## Wednesday, April 02, 2014

### Circumcision is a cruel ancient ritual

Circumcision increases the population growth rate by killing masturbation

The percentage of newborn boys in the U.S. who are circumcised has dropped from 83% fifty years ago to 77% today. The U.S. mainstream media present this nearly undetectable change as the end of the world (one of fifty ends of the world that they frequently cover). MSNBC's title reads
Circumcision Rate Falls Despite Health Risks (MSNBC)
while others offer even more dramatic summaries:
Circumcision Benefits Exceed Risks 'a Hundred Times Over' (IB Times UK)

Circumcision should be seen 'in the same light as childhood vaccination': study (CTV News)
You may see that this hysteria is largely generated by real physicians with real degrees, MD. You may imagine that I find this propaganda stunning because I would subscribe to Penn and Teller's Bullshit, episode Circumcision (30-minute video).

In fact, even though I have spent 10 years in the U.S., I just didn't know that most American newborn boys were being mutilated in this way until I returned back to Europe – if I remember well. If I look back, I am surprised that the American women were not more thrilled by the gift of God – meaning boys and men from Europe – assuming that they realize that most American men are cripples.

OK, more seriously, it's being said that the procedure brings many more health advantages than "risks". Some studies have argued that the procedure reduces the risk of urinary tract infections, HIV/AIDS from heterosexual sex, penile cancer, and other things. There are other papers that equally self-confidently state that no such a relationship exists.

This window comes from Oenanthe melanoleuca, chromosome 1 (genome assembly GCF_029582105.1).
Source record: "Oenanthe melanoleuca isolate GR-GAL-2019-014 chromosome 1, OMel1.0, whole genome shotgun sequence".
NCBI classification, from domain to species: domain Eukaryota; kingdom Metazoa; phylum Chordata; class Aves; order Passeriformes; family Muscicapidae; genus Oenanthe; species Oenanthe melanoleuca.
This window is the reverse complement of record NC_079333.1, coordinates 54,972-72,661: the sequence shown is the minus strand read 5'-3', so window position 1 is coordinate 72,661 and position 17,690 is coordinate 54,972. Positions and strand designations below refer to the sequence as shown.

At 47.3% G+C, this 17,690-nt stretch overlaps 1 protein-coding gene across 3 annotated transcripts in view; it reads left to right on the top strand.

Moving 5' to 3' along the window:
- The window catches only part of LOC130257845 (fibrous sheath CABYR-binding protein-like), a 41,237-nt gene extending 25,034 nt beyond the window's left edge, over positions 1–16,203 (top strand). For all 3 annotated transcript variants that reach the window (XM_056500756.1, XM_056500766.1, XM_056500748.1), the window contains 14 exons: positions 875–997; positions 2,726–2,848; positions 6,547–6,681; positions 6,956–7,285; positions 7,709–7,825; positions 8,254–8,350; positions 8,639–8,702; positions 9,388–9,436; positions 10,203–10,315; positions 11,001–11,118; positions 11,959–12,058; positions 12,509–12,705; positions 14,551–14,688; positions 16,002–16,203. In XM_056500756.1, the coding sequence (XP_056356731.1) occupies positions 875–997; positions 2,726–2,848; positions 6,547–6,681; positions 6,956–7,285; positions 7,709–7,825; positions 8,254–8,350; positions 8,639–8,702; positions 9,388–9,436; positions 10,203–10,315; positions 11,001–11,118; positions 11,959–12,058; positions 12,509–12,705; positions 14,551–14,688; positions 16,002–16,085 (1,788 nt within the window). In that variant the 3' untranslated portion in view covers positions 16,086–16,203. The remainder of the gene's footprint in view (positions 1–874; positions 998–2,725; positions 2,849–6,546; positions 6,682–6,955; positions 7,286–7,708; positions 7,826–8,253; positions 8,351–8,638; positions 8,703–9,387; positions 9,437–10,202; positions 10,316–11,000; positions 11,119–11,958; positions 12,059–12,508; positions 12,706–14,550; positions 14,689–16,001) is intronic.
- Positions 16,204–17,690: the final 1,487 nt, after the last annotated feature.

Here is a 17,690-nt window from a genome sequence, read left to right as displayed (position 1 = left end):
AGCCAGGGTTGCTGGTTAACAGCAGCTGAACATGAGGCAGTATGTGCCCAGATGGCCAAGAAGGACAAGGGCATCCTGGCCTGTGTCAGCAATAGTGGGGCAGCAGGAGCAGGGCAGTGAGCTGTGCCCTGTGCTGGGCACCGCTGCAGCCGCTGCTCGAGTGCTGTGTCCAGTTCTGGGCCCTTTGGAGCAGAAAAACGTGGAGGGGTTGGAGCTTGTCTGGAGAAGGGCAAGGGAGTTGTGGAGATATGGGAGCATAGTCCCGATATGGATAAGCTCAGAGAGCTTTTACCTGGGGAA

The reduction may exist or not but its magnitude is surely tiny relatively to other consequences of the procedure. Just study the list of countries according to life expectancy. Compare the U.S. with any European country, e.g. Germany. (Less than 1% of boys and men in Europe are estimated to be circumcised.) Or with Denmark. The U.S. had 77.4/82.2 years for men/women; Denmark had 77/82 for men/women. You see that it's pretty much identical. If there were a significant impact on the life expectancy, you would see it in these numbers. There's none.

The question whether one may measure the reduction of very dangerous and lethal diseases is a purely academic question with no significant implications for a vast majority of people. In the ancient times, it may have been difficult to maintain good rules of hygiene but our infrastructure is better these days and allows the men to remain pretty much clean with or without the foreskin.

But there are many other implications of the procedure.

An organ's size gets reduced, along with lots of nerves that are concentrated in the foreskin. The nerves in the foreskin have a stimulating effect on the men while, in the case of a certain contact that I won't describe in detail, the foreskin itself has a tickling effect on a woman. Nature has evolved in this way. It has a reason. In the past, I would think that the circumcised men must have completely different (or missing) ideas about pain and pleasure. Later I realized it cannot quite be the case. America as well as Israel are clearly alive and kicking and the Muslim countries manage to scratch out a living, too. ;-)